Bint Al Yasmine Is Dubai’s First Palestinian Women’s Society

Words by Hafsa Lodi

5 min read

Bint Al Yasmine is Dubai’s first Palestinian women’s society. MOJEH meets founder Dina Dahmash, who conveys her devotion to Palestine in a variety of creative expressions

Red gerbera daisies, whole watermelons and pomegranates, olive branches and gold keys (symbolising the ultimate return home) are arranged thoughtfully across embroidered tatreez runners placed on tables at Palestinian-owned olive station and creative space Mishkah, in Dubai. In the centre of the room stands a majestic olive tree, and from its branches hang portraits and family photographs shot in Palestine prior to the 1948 Nakba, which saw more than half of all Palestinians expelled from their homes and displaced to different corners of the world. “We aimed to transport guests back to a liberated Palestine, where our grandparents thrived,” says interior designer and founder of Bint Al Yasmine, Dina Dahmash. “The event honoured our ancestors, emphasising the power of storytelling and the profound statement that our mere existence is an act of resistance.”

“Bint Al Yasmine is an ode to Palestinian women. It is a celebration of our heritage and our cultural identity,” reads the welcome card. Photography by Misbah Chowdhury.

Dina started Bint Al Yasmine as a community platform to revive Palestinian history and celebrate her cultural heritage, while connecting Palestinians across the diaspora with initiatives and projects rooted in Palestine. “As Palestinians, we recognise that the role of a woman has always been the backbone of our society, and at Bint Al Yasmine we are committed to empowering women to reclaim their voice, their heritage and celebrate that essential role,” says Dina, who plans to launch an enriching programme of workshops and events that promote creativity, education and empowerment. Bint Al Yasmine translates in English to ‘Daughters of Jasmine’, which Dina says embodies the essence of a time when Palestine was flourishing. “Jasmine, a nostalgic scent in the Levant and Palestine, evokes memories of my grandmother, who often spoke of the fragrance of jasmine in the morning. The jasmine flower, with its feminine allure, seemed the perfect representation for this new project,” she tells MOJEH.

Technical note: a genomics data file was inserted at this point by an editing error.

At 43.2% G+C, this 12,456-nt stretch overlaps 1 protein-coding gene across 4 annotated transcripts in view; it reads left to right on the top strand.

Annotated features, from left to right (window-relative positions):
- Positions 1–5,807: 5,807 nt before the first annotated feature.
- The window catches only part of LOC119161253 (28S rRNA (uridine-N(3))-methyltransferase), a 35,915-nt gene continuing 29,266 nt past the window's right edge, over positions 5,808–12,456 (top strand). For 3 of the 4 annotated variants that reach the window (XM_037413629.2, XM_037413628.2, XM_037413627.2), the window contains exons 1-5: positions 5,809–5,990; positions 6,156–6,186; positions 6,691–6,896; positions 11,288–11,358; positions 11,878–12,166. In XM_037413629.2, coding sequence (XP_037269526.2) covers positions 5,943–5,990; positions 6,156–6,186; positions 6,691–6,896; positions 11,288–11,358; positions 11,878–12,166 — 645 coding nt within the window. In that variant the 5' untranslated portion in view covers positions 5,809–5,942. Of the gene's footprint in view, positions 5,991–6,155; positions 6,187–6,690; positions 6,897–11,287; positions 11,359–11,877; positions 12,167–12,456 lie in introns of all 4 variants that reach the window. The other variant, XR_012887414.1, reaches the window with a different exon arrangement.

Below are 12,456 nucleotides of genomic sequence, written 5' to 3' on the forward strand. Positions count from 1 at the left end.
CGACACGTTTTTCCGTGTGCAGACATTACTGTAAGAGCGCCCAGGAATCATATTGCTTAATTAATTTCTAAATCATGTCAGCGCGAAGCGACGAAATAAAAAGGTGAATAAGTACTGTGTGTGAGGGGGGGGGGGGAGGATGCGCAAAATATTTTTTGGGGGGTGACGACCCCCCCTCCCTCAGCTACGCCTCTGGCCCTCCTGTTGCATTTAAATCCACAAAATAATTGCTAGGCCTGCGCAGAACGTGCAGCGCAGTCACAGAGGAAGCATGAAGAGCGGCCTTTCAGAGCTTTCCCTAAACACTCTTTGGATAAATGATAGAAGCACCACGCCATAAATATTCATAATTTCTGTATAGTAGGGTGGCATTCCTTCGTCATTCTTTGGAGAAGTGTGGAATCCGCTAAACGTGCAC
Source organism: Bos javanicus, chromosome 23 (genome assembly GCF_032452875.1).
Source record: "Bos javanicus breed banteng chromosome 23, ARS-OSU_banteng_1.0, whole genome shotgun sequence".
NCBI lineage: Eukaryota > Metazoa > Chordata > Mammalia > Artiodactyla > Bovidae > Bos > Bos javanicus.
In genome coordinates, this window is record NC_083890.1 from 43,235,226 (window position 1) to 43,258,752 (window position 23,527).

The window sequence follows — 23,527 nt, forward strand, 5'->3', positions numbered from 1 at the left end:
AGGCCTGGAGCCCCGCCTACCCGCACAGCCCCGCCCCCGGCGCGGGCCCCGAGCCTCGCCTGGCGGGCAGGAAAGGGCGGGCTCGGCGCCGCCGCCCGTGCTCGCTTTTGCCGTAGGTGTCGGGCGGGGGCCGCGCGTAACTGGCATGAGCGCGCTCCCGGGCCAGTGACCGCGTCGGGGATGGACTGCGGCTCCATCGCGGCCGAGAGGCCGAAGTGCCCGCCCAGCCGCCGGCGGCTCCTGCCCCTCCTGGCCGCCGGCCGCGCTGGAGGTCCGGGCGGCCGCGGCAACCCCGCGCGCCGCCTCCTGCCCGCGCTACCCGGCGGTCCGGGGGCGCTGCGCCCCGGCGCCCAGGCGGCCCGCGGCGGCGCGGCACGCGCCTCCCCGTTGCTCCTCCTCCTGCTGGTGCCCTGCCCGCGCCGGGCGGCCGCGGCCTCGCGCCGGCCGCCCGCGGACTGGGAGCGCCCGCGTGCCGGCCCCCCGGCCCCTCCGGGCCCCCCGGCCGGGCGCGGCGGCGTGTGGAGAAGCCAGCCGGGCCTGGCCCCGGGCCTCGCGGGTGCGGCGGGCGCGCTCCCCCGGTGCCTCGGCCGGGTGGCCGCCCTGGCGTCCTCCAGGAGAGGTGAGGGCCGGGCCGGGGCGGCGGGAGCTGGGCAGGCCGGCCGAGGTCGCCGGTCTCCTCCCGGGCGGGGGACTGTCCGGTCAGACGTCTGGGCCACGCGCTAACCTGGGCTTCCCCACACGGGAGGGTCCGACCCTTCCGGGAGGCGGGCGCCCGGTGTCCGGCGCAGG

Every detail at Bint Al Yasmine’s gatherings are thoughtful and purposeful. Photography by Misbah Chowdhury.

Bint Al Yasmine is Dubai’s first Palestinian women’s society — but it isn’t just for Palestinians. “Today, more than ever, we understand that the Palestinian cause is universal, and we welcome every woman, whether Palestinian by blood or by heart,” says Dina. Her sold-out event last month at Mishkah featured a musical performance recorded by Gaza’s Sol Band (while sheltering in a tent in Rafah) as well as a live talk by Deema Al Alami, who spoke about her recent book 48 Stories of Exile from Palestine, which shares the narratives of descendants of Nakba survivors. “Deema reminded us that our stories serve as seeds from which resilience blooms — an act of resistance in itself,” says Dina. From musakhan to makloube, the menu featured traditional dishes from Palestinian grandmothers’ kitchens, recreated by private chef and supper club host Khalid Eats.

Private chef Khalid Eats curated a menu inspired by Palestinian grandmothers’ recipes for Bint Al Yasmine’s recent event.

“Every aspect of the evening was meticulously planned to evoke a sense of returning to our homeland,” says Dina, who visited her home country regularly before October 2023. “I have been fortunate to travel to Palestine since I was young, thanks to my father, who wanted to keep us connected to our roots.” In recent years, Dina has shared her experiences with fellow Palestinians in the diaspora, giving them tours of Palestine while helping raise awareness about the daily atrocities faced by its residents. “I believe the most effective way to educate people about the reality of Palestine is to take them there — seeing the occupation first hand is eye-opening and ignites a passion for advocacy and change, regardless of one’s background,” she explains.

Bint Al Yasmine’s recent event at Mishkah in Dubai was thoughtfully decorated to pay homage to guests’ Palestinian ancestors. Photography by Misbah Chowdhury.

Dina’s own activism is vitalised through creative outlets like photography and painting, which she uses to humanise Palestinians, document their lives and illustrate the layers of personality that colour the land itself. Her paintings feature portraits of locals amid flowers and flags, embodying emotions that are both meditative and hopeful. “While I aim to capture the reality of Palestine, my paintings always circle back to its fundamental elements: the land, its natural beauty and the yearning for its past glory,” explains Dina. Her advocacy naturally translates across to her work as an interior designer too, through which she often draws inspiration from Palestinian embroidery and craftsmanship. She is currently working on an upcoming homeware line collaborating with women in Palestinian refugee camps. And, in addition to finalising her plans for upcoming Bint Al Yasmine events and workshops in Dubai, Dina is also launching the community in London this September.

Prior to October 2023, Dina regularly travelled to Palestine. In addition to taking people on tours of her homeland, she would photograph residents to capture the experiences and emotions of life under occupation.

Access to her country might be unfeasible right now given the ongoing bombardment of Gaza, but Dina yearns to resume her visits to Palestine — and share its beauty with others: “From the rich cuisines, calming seas and old cobblestone streets steeped in spirituality to the ancient olive trees and fragrant scent of jasmine, there’s nowhere else in the world where I feel such a deep sense of belonging.” Learn more

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